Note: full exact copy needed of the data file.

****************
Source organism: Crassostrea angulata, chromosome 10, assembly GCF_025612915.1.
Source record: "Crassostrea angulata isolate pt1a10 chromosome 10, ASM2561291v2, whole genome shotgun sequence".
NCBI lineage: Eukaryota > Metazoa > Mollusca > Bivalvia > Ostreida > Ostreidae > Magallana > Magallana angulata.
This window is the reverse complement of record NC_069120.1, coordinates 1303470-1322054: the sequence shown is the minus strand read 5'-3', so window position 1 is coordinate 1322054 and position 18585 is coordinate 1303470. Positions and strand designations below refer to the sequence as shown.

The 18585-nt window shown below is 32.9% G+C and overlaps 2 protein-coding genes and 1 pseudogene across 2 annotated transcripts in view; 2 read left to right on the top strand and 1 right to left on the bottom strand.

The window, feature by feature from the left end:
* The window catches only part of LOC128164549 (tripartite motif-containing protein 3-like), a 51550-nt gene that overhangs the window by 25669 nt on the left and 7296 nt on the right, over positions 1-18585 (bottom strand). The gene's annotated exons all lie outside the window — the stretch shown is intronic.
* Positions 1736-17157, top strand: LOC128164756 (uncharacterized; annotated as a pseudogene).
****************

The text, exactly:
Source organism: Crassostrea angulata, chromosome 10, assembly GCF_025612915.1.
Source record: "Crassostrea angulata isolate pt1a10 chromosome 10, ASM2561291v2, whole genome shotgun sequence".
NCBI lineage: Eukaryota > Metazoa > Mollusca > Bivalvia > Ostreida > Ostreidae > Magallana > Magallana angulata.
This window is the reverse complement of record NC_069120.1, coordinates 1303470-1322054: the sequence shown is the minus strand read 5'-3', so window position 1 is coordinate 1322054 and position 18585 is coordinate 1303470. Positions and strand designations below refer to the sequence as shown.

The 18585-nt window shown below is 32.9% G+C and overlaps 2 protein-coding genes and 1 pseudogene across 2 annotated transcripts in view; 2 read left to right on the top strand and 1 right to left on the bottom strand.

The window, feature by feature from the left end:
* The window catches only part of LOC128164549 (tripartite motif-containing protein 3-like), a 51550-nt gene that overhangs the window by 25669 nt on the left and 7296 nt on the right, over positions 1-18585 (bottom strand). The gene's annotated exons all lie outside the window — the stretch shown is intronic.
* Positions 1736-17157, top strand: LOC128164756 (uncharacterized; annotated as a pseudogene).